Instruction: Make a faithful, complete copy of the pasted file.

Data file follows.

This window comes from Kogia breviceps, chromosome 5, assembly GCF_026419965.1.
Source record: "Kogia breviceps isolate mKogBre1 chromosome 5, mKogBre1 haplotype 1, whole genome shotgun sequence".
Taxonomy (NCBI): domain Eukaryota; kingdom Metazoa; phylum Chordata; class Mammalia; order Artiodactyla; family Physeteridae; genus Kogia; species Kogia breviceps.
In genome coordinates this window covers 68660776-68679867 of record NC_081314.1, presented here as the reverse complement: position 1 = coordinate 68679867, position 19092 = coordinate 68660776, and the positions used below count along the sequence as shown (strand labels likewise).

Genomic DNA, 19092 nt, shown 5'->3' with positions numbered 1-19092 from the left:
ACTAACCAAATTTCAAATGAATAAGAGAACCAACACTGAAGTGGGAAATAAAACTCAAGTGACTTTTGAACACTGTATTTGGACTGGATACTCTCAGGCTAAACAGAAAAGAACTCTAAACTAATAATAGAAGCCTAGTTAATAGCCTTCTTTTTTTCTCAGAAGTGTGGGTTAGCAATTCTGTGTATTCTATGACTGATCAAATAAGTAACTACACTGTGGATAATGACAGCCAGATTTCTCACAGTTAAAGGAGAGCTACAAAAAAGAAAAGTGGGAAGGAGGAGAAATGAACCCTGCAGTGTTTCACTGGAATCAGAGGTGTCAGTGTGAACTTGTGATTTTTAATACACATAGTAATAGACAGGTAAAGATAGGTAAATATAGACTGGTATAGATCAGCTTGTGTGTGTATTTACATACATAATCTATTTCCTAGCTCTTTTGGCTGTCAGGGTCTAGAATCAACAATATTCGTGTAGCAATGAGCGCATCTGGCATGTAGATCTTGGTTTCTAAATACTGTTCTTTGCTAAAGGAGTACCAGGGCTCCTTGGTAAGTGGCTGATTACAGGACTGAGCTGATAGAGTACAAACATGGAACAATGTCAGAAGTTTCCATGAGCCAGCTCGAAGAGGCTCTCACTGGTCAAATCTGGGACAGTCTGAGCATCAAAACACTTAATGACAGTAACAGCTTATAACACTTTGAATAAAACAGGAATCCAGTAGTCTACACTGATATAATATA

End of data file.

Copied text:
This window comes from Kogia breviceps, chromosome 5, assembly GCF_026419965.1.
Source record: "Kogia breviceps isolate mKogBre1 chromosome 5, mKogBre1 haplotype 1, whole genome shotgun sequence".
Taxonomy (NCBI): domain Eukaryota; kingdom Metazoa; phylum Chordata; class Mammalia; order Artiodactyla; family Physeteridae; genus Kogia; species Kogia breviceps.
In genome coordinates this window covers 68660776-68679867 of record NC_081314.1, presented here as the reverse complement: position 1 = coordinate 68679867, position 19092 = coordinate 68660776, and the positions used below count along the sequence as shown (strand labels likewise).

Genomic DNA, 19092 nt, shown 5'->3' with positions numbered 1-19092 from the left:
ACTAACCAAATTTCAAATGAATAAGAGAACCAACACTGAAGTGGGAAATAAAACTCAAGTGACTTTTGAACACTGTATTTGGACTGGATACTCTCAGGCTAAACAGAAAAGAACTCTAAACTAATAATAGAAGCCTAGTTAATAGCCTTCTTTTTTTCTCAGAAGTGTGGGTTAGCAATTCTGTGTATTCTATGACTGATCAAATAAGTAACTACACTGTGGATAATGACAGCCAGATTTCTCACAGTTAAAGGAGAGCTACAAAAAAGAAAAGTGGGAAGGAGGAGAAATGAACCCTGCAGTGTTTCACTGGAATCAGAGGTGTCAGTGTGAACTTGTGATTTTTAATACACATAGTAATAGACAGGTAAAGATAGGTAAATATAGACTGGTATAGATCAGCTTGTGTGTGTATTTACATACATAATCTATTTCCTAGCTCTTTTGGCTGTCAGGGTCTAGAATCAACAATATTCGTGTAGCAATGAGCGCATCTGGCATGTAGATCTTGGTTTCTAAATACTGTTCTTTGCTAAAGGAGTACCAGGGCTCCTTGGTAAGTGGCTGATTACAGGACTGAGCTGATAGAGTACAAACATGGAACAATGTCAGAAGTTTCCATGAGCCAGCTCGAAGAGGCTCTCACTGGTCAAATCTGGGACAGTCTGAGCATCAAAACACTTAATGACAGTAACAGCTTATAACACTTTGAATAAAACAGGAATCCAGTAGTCTACACTGATATAATATA